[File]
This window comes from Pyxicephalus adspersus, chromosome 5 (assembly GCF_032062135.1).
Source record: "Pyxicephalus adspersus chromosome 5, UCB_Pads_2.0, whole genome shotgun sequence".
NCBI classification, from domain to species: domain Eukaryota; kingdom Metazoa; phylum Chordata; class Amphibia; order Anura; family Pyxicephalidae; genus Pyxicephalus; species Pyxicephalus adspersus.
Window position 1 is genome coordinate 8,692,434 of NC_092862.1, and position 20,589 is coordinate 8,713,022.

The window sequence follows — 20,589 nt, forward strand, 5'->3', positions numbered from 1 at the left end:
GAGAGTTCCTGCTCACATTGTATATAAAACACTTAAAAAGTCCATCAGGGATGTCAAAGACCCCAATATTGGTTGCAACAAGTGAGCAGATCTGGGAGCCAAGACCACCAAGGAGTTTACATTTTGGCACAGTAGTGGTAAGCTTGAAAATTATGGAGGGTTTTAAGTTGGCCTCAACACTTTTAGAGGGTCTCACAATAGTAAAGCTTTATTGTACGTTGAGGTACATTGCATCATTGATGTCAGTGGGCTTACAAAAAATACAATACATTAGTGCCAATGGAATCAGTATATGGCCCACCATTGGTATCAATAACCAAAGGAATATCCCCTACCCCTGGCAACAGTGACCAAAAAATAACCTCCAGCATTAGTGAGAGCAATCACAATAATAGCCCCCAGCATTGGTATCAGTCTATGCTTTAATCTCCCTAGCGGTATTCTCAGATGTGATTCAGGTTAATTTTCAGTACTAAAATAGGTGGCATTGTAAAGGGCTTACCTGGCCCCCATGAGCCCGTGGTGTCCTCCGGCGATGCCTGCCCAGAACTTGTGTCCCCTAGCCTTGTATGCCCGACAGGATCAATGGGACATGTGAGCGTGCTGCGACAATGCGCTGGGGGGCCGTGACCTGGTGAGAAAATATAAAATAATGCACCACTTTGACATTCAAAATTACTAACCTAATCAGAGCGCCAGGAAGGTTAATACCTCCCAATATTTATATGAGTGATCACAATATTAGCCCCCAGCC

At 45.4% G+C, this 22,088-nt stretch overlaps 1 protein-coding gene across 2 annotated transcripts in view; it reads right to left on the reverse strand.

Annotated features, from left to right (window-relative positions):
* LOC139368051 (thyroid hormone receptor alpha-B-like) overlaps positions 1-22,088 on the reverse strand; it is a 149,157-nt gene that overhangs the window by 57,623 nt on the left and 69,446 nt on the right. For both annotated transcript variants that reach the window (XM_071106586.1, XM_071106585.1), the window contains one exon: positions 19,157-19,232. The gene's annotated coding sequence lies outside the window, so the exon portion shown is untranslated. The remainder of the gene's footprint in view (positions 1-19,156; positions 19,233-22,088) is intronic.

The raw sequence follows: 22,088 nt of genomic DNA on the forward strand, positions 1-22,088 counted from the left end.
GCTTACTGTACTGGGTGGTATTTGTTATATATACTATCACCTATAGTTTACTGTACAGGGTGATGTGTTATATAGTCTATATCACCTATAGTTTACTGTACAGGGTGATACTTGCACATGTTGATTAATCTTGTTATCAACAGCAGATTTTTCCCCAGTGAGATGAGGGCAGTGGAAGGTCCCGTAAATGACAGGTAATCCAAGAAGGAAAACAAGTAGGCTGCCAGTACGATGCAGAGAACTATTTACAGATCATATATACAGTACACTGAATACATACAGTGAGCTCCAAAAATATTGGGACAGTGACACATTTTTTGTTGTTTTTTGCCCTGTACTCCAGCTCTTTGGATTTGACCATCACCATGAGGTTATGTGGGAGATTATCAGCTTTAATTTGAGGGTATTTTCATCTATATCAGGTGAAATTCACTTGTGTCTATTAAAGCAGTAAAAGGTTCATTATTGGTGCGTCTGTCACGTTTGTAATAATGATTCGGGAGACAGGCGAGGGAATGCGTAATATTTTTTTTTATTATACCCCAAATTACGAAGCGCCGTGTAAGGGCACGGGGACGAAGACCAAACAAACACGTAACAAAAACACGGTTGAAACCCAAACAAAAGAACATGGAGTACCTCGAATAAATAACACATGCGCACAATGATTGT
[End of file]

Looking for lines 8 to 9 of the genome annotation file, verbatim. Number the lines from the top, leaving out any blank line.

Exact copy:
Annotated features, from left to right (window-relative positions):
* LOC139368051 (thyroid hormone receptor alpha-B-like) overlaps positions 1-22,088 on the reverse strand; it is a 149,157-nt gene that overhangs the window by 57,623 nt on the left and 69,446 nt on the right. For both annotated transcript variants that reach the window (XM_071106586.1, XM_071106585.1), the window contains one exon: positions 19,157-19,232. The gene's annotated coding sequence lies outside the window, so the exon portion shown is untranslated. The remainder of the gene's footprint in view (positions 1-19,156; positions 19,233-22,088) is intronic.